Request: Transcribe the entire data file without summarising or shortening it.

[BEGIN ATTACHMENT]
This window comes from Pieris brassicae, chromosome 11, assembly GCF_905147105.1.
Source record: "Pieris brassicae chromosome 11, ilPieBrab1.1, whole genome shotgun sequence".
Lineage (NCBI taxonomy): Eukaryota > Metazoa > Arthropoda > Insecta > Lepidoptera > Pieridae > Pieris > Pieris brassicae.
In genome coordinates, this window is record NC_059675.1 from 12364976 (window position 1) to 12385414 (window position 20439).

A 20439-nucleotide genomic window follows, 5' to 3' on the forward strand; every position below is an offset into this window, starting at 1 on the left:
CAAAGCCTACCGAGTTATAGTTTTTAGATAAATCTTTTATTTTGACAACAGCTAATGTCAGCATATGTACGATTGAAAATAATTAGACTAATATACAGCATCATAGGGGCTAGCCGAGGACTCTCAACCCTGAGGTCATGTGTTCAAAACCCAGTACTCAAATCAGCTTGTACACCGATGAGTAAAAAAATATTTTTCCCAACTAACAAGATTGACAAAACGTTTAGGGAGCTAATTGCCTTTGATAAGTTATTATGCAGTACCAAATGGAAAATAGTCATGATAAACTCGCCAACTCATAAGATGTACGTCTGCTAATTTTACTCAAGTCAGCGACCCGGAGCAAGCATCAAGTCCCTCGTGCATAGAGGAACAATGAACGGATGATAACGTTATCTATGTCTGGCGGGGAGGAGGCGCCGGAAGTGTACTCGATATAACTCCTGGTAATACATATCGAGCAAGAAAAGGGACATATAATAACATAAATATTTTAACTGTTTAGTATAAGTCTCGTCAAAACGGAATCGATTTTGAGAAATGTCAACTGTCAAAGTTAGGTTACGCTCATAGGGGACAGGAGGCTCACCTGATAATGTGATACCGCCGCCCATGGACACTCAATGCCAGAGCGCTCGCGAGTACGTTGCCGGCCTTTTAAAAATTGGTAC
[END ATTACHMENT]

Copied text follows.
This window comes from Pieris brassicae, chromosome 11, assembly GCF_905147105.1.
Source record: "Pieris brassicae chromosome 11, ilPieBrab1.1, whole genome shotgun sequence".
Lineage (NCBI taxonomy): Eukaryota > Metazoa > Arthropoda > Insecta > Lepidoptera > Pieridae > Pieris > Pieris brassicae.
In genome coordinates, this window is record NC_059675.1 from 12364976 (window position 1) to 12385414 (window position 20439).

A 20439-nucleotide genomic window follows, 5' to 3' on the forward strand; every position below is an offset into this window, starting at 1 on the left:
CAAAGCCTACCGAGTTATAGTTTTTAGATAAATCTTTTATTTTGACAACAGCTAATGTCAGCATATGTACGATTGAAAATAATTAGACTAATATACAGCATCATAGGGGCTAGCCGAGGACTCTCAACCCTGAGGTCATGTGTTCAAAACCCAGTACTCAAATCAGCTTGTACACCGATGAGTAAAAAAATATTTTTCCCAACTAACAAGATTGACAAAACGTTTAGGGAGCTAATTGCCTTTGATAAGTTATTATGCAGTACCAAATGGAAAATAGTCATGATAAACTCGCCAACTCATAAGATGTACGTCTGCTAATTTTACTCAAGTCAGCGACCCGGAGCAAGCATCAAGTCCCTCGTGCATAGAGGAACAATGAACGGATGATAACGTTATCTATGTCTGGCGGGGAGGAGGCGCCGGAAGTGTACTCGATATAACTCCTGGTAATACATATCGAGCAAGAAAAGGGACATATAATAACATAAATATTTTAACTGTTTAGTATAAGTCTCGTCAAAACGGAATCGATTTTGAGAAATGTCAACTGTCAAAGTTAGGTTACGCTCATAGGGGACAGGAGGCTCACCTGATAATGTGATACCGCCGCCCATGGACACTCAATGCCAGAGCGCTCGCGAGTACGTTGCCGGCCTTTTAAAAATTGGTAC